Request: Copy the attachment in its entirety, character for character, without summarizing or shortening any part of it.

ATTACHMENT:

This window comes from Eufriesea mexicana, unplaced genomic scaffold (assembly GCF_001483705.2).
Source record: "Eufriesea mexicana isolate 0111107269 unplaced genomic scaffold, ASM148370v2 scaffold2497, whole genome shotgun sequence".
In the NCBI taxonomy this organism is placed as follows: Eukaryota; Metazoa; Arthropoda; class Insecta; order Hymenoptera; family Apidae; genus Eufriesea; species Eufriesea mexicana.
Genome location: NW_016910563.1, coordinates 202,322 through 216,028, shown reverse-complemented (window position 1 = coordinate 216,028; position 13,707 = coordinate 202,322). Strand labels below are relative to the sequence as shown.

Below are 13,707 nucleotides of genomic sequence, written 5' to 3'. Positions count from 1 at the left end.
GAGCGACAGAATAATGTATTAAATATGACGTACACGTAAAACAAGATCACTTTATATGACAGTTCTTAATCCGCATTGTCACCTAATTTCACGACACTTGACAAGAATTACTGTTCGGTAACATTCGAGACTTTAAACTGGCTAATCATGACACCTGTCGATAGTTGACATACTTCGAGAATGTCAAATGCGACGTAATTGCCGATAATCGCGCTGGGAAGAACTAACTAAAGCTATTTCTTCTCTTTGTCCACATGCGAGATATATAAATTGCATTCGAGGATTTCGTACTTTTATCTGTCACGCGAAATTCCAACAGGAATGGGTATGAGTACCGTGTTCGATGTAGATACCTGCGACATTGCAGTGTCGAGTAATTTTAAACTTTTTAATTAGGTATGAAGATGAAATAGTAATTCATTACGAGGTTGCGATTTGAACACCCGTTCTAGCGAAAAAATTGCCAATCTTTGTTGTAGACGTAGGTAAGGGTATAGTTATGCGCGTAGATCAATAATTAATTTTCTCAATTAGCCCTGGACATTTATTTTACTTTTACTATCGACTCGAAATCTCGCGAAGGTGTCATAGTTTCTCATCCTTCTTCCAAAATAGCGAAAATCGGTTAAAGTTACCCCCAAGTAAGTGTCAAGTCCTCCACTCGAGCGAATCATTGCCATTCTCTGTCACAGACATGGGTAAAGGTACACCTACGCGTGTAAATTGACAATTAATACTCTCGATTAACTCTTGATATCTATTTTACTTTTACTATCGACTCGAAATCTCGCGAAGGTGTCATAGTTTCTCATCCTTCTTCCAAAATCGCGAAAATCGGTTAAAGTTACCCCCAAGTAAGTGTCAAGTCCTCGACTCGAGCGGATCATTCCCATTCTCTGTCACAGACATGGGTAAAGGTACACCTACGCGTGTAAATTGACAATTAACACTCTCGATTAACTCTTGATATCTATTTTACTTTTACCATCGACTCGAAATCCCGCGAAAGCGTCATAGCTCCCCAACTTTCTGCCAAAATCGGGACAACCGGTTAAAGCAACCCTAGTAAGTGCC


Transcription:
This window comes from Eufriesea mexicana, unplaced genomic scaffold (assembly GCF_001483705.2).
Source record: "Eufriesea mexicana isolate 0111107269 unplaced genomic scaffold, ASM148370v2 scaffold2497, whole genome shotgun sequence".
In the NCBI taxonomy this organism is placed as follows: Eukaryota; Metazoa; Arthropoda; class Insecta; order Hymenoptera; family Apidae; genus Eufriesea; species Eufriesea mexicana.
Genome location: NW_016910563.1, coordinates 202,322 through 216,028, shown reverse-complemented (window position 1 = coordinate 216,028; position 13,707 = coordinate 202,322). Strand labels below are relative to the sequence as shown.

Below are 13,707 nucleotides of genomic sequence, written 5' to 3'. Positions count from 1 at the left end.
GAGCGACAGAATAATGTATTAAATATGACGTACACGTAAAACAAGATCACTTTATATGACAGTTCTTAATCCGCATTGTCACCTAATTTCACGACACTTGACAAGAATTACTGTTCGGTAACATTCGAGACTTTAAACTGGCTAATCATGACACCTGTCGATAGTTGACATACTTCGAGAATGTCAAATGCGACGTAATTGCCGATAATCGCGCTGGGAAGAACTAACTAAAGCTATTTCTTCTCTTTGTCCACATGCGAGATATATAAATTGCATTCGAGGATTTCGTACTTTTATCTGTCACGCGAAATTCCAACAGGAATGGGTATGAGTACCGTGTTCGATGTAGATACCTGCGACATTGCAGTGTCGAGTAATTTTAAACTTTTTAATTAGGTATGAAGATGAAATAGTAATTCATTACGAGGTTGCGATTTGAACACCCGTTCTAGCGAAAAAATTGCCAATCTTTGTTGTAGACGTAGGTAAGGGTATAGTTATGCGCGTAGATCAATAATTAATTTTCTCAATTAGCCCTGGACATTTATTTTACTTTTACTATCGACTCGAAATCTCGCGAAGGTGTCATAGTTTCTCATCCTTCTTCCAAAATAGCGAAAATCGGTTAAAGTTACCCCCAAGTAAGTGTCAAGTCCTCCACTCGAGCGAATCATTGCCATTCTCTGTCACAGACATGGGTAAAGGTACACCTACGCGTGTAAATTGACAATTAATACTCTCGATTAACTCTTGATATCTATTTTACTTTTACTATCGACTCGAAATCTCGCGAAGGTGTCATAGTTTCTCATCCTTCTTCCAAAATCGCGAAAATCGGTTAAAGTTACCCCCAAGTAAGTGTCAAGTCCTCGACTCGAGCGGATCATTCCCATTCTCTGTCACAGACATGGGTAAAGGTACACCTACGCGTGTAAATTGACAATTAACACTCTCGATTAACTCTTGATATCTATTTTACTTTTACCATCGACTCGAAATCCCGCGAAAGCGTCATAGCTCCCCAACTTTCTGCCAAAATCGGGACAACCGGTTAAAGCAACCCTAGTAAGTGCC